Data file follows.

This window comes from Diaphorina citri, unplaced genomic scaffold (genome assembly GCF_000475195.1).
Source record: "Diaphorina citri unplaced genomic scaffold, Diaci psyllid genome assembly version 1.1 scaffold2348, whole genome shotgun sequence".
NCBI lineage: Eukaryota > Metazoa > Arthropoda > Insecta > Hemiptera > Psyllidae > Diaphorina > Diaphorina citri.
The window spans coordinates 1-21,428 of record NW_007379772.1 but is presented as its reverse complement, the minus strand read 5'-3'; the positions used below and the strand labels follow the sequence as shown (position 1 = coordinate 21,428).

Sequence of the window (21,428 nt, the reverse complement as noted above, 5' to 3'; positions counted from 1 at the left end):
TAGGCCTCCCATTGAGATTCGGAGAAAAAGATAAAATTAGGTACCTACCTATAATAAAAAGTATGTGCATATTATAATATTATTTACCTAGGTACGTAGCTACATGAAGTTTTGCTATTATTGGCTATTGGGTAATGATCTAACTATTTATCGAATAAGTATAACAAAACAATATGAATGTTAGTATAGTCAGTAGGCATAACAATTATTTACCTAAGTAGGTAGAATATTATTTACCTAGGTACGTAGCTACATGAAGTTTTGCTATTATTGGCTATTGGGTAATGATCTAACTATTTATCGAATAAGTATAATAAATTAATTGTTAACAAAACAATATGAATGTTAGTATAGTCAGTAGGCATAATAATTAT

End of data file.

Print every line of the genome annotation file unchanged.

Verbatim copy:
This window comes from Diaphorina citri, unplaced genomic scaffold (genome assembly GCF_000475195.1).
Source record: "Diaphorina citri unplaced genomic scaffold, Diaci psyllid genome assembly version 1.1 scaffold2348, whole genome shotgun sequence".
NCBI lineage: Eukaryota > Metazoa > Arthropoda > Insecta > Hemiptera > Psyllidae > Diaphorina > Diaphorina citri.
The window spans coordinates 1-21,428 of record NW_007379772.1 but is presented as its reverse complement, the minus strand read 5'-3'; the positions used below and the strand labels follow the sequence as shown (position 1 = coordinate 21,428).

Sequence of the window (21,428 nt, the reverse complement as noted above, 5' to 3'; positions counted from 1 at the left end):
TAGGCCTCCCATTGAGATTCGGAGAAAAAGATAAAATTAGGTACCTACCTATAATAAAAAGTATGTGCATATTATAATATTATTTACCTAGGTACGTAGCTACATGAAGTTTTGCTATTATTGGCTATTGGGTAATGATCTAACTATTTATCGAATAAGTATAACAAAACAATATGAATGTTAGTATAGTCAGTAGGCATAACAATTATTTACCTAAGTAGGTAGAATATTATTTACCTAGGTACGTAGCTACATGAAGTTTTGCTATTATTGGCTATTGGGTAATGATCTAACTATTTATCGAATAAGTATAATAAATTAATTGTTAACAAAACAATATGAATGTTAGTATAGTCAGTAGGCATAATAATTAT